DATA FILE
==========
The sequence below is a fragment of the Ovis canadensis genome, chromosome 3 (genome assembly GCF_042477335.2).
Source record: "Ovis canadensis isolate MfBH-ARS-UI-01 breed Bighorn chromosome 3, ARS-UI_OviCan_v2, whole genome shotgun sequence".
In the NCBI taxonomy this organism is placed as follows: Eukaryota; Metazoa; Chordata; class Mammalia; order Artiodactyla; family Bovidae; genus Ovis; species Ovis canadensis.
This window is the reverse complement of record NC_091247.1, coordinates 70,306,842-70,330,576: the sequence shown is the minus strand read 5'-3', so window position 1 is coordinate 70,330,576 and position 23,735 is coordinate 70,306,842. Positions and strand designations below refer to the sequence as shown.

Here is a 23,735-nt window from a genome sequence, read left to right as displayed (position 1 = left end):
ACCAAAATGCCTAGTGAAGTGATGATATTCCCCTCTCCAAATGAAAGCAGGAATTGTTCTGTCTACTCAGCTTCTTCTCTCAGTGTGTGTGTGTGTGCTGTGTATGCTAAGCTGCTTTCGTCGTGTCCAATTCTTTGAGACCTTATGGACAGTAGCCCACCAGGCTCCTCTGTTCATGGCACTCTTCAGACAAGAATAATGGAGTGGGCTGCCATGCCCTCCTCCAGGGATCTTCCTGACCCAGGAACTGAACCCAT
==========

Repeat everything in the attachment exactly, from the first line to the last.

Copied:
The sequence below is a fragment of the Ovis canadensis genome, chromosome 3 (genome assembly GCF_042477335.2).
Source record: "Ovis canadensis isolate MfBH-ARS-UI-01 breed Bighorn chromosome 3, ARS-UI_OviCan_v2, whole genome shotgun sequence".
In the NCBI taxonomy this organism is placed as follows: Eukaryota; Metazoa; Chordata; class Mammalia; order Artiodactyla; family Bovidae; genus Ovis; species Ovis canadensis.
This window is the reverse complement of record NC_091247.1, coordinates 70,306,842-70,330,576: the sequence shown is the minus strand read 5'-3', so window position 1 is coordinate 70,330,576 and position 23,735 is coordinate 70,306,842. Positions and strand designations below refer to the sequence as shown.

Here is a 23,735-nt window from a genome sequence, read left to right as displayed (position 1 = left end):
ACCAAAATGCCTAGTGAAGTGATGATATTCCCCTCTCCAAATGAAAGCAGGAATTGTTCTGTCTACTCAGCTTCTTCTCTCAGTGTGTGTGTGTGTGCTGTGTATGCTAAGCTGCTTTCGTCGTGTCCAATTCTTTGAGACCTTATGGACAGTAGCCCACCAGGCTCCTCTGTTCATGGCACTCTTCAGACAAGAATAATGGAGTGGGCTGCCATGCCCTCCTCCAGGGATCTTCCTGACCCAGGAACTGAACCCAT